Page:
Metal's unreactive electrons boost toxicity
Lead is one heavy metal. Implicated in the collapse of the Roman Empire, it can cause irreversible blood, brain, kidney, and liver damage. But why is it so toxic?
Using some elegant quantum chemistry and enzyme model compounds, Olivier Parisel and Christophe Gourlaouen of the Pierre and Marie Curie University, in Paris, France, now believe they have the answer. Their work could lead to better ways of flushing lead out of people’s bodies, they suggest.
Scientists already knew that lead poisons by displacing biologically-active metal cations, such as calcium and zinc, from their proteins. Calmodulin, for example, binds and transports four calcium cations, which regulate important cellular processes. Lead displaces one calcium cation, so reducing the enzyme’s efficiency. And lead totally inhibits the haem biosynthetic enzyme -aminolaevulinic acid dehydratase (-ALAD) when it displaces its single zinc cation, disrupting blood formation and leading to severe anaemia.
But Parisel and Gourlaouen have discovered that lead’s poisonous action is not just down to its ability to fit snugly into these proteins. Its toxicity, they say, is also due to the inert pair effect.
Although lead and carbon both lie in the same group of the periodic table, each having four electrons available to make bonds with other atoms, the heavy metal tends to use only two of them. A larger energy gap between lead’s outermost electrons means that two are more tightly bound to the much larger, and more positively charged, nucleus. So when lead bonds to other atoms, not only can this lone pair be left out, they can also get in the way. This can seriously distort the arrangement of atoms around lead; for an enzyme this is disastrous.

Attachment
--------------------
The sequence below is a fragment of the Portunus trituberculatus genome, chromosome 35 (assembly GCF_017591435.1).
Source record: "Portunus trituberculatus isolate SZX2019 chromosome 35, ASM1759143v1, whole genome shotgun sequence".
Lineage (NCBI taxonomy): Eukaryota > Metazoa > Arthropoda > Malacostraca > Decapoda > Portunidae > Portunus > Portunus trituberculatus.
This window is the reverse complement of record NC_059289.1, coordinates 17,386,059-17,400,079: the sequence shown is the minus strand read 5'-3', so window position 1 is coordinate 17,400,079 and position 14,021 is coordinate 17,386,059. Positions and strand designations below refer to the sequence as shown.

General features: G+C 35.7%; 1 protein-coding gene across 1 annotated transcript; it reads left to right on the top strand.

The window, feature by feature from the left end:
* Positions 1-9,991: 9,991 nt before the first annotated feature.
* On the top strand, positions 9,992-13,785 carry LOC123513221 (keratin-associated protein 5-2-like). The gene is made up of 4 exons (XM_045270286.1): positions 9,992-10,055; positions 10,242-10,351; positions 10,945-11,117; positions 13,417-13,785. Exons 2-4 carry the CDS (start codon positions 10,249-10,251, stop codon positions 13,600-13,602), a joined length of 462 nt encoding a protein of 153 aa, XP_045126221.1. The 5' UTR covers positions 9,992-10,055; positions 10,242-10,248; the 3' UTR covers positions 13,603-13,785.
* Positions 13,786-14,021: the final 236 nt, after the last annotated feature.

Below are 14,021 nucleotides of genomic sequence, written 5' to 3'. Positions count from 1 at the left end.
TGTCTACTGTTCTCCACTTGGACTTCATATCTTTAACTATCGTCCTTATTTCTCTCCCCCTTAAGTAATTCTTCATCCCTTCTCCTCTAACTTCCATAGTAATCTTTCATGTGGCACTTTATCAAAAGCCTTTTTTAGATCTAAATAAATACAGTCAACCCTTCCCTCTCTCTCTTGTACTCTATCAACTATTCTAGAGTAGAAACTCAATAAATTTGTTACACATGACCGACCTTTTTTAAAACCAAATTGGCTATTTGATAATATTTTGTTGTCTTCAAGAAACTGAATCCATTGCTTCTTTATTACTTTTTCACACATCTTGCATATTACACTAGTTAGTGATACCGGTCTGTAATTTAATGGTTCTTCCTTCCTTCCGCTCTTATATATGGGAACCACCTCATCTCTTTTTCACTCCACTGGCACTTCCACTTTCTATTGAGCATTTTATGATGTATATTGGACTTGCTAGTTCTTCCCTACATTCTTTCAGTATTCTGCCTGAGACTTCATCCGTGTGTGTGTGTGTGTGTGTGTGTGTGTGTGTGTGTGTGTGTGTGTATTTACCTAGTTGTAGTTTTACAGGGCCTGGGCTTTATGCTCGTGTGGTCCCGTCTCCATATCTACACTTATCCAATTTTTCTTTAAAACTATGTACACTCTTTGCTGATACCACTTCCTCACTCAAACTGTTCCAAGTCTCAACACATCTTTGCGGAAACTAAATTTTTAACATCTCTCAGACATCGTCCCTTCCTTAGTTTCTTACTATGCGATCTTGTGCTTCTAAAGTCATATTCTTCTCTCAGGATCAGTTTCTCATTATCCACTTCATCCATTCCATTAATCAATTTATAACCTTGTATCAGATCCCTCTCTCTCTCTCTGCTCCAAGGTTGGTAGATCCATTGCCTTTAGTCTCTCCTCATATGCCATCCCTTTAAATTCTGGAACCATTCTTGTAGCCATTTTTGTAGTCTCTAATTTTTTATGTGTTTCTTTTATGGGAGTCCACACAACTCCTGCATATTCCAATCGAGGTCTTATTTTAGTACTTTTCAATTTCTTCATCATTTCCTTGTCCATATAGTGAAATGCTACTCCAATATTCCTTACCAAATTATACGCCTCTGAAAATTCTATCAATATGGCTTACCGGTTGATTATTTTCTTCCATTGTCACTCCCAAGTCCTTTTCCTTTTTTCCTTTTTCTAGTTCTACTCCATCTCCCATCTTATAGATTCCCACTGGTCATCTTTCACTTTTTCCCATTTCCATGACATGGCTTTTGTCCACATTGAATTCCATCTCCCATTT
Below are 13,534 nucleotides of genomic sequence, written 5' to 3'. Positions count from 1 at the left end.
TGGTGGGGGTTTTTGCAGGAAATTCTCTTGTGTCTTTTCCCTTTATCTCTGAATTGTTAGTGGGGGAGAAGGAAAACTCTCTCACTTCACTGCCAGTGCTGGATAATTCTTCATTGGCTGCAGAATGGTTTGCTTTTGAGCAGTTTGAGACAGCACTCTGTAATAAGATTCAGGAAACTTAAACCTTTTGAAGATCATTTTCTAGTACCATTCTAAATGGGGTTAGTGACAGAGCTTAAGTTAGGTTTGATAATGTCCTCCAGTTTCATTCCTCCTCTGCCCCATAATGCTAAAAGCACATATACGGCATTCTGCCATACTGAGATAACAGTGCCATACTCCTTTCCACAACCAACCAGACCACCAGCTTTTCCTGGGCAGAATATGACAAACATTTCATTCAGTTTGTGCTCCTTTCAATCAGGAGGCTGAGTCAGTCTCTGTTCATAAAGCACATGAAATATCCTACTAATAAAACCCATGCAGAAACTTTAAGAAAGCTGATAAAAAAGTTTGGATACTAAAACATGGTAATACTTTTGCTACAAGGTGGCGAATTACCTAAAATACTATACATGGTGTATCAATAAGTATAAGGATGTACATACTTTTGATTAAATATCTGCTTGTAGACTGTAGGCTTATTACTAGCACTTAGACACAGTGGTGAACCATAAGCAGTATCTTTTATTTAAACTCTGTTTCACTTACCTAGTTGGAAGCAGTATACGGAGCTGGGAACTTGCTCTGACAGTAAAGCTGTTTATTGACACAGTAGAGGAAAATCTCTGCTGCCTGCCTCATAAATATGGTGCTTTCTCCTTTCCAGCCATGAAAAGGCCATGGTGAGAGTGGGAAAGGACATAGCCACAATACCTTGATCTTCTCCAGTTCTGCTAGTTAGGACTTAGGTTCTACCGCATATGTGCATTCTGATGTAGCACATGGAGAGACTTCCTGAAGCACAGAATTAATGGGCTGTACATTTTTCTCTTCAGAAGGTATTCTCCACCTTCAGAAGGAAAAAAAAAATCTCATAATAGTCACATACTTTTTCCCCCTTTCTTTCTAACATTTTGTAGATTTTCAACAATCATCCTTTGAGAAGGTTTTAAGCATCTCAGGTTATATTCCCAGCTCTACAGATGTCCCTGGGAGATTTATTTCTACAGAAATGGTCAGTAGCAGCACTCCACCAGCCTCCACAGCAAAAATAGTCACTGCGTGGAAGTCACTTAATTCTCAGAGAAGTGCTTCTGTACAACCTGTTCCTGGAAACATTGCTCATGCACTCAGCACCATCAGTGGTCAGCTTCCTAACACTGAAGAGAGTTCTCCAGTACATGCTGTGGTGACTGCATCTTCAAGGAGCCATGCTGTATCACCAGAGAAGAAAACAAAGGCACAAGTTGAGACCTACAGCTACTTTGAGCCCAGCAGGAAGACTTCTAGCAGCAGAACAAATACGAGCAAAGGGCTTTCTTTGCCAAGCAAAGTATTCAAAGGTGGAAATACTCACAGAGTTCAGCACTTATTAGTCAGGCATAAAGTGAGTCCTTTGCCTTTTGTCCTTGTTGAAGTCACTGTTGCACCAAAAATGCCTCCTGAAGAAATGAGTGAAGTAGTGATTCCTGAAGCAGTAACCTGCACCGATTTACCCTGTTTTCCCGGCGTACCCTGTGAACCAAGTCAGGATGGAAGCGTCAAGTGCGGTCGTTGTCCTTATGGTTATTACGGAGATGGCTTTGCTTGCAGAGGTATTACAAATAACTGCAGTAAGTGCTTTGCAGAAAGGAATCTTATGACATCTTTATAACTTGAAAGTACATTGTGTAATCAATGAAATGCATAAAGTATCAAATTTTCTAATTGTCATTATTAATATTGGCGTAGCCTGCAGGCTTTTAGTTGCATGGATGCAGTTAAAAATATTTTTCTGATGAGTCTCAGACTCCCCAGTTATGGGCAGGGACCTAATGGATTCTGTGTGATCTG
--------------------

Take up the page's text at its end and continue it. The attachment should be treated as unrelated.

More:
Parisel and Gourlaouen used model compounds to mimic calcium and zinc binding sites in calmodulin and ALAD. After adding lead cations to their models, they used quantum computations to track structural changes wrought by the heavy metal.
For the calmodulin model, no major distortions occurred, in line with observations that lead does not fully inhibit calmodulin’s activity. But for the ALAD model, lead induced strong distortions in the model related directly to the positioning of the lead’s lone pair of electrons. This could explain why lead inhibits ALAD activity, the scientists say.
Although tertraethyl lead has largely been phased out as a petrol additive, world production of lead and its compounds is increasing because of demand for batteries, glass, and electronic circuits that rely on the element. Yet current antidotes to lead poisoning use compounds that grab hold of a wide range of metal ions in the body, potentially causing damage by removing important metals besides lead.
’Our work suggests we could make more selective lead chelators,’ says Parisel. ’This might require bioengineering similar enzymes with extra lead coordination sites. Or we could use ligands from certain plants that are known to over-accumulate heavy metals.’
Angew. Chem. Int. Ed., 46, 553-556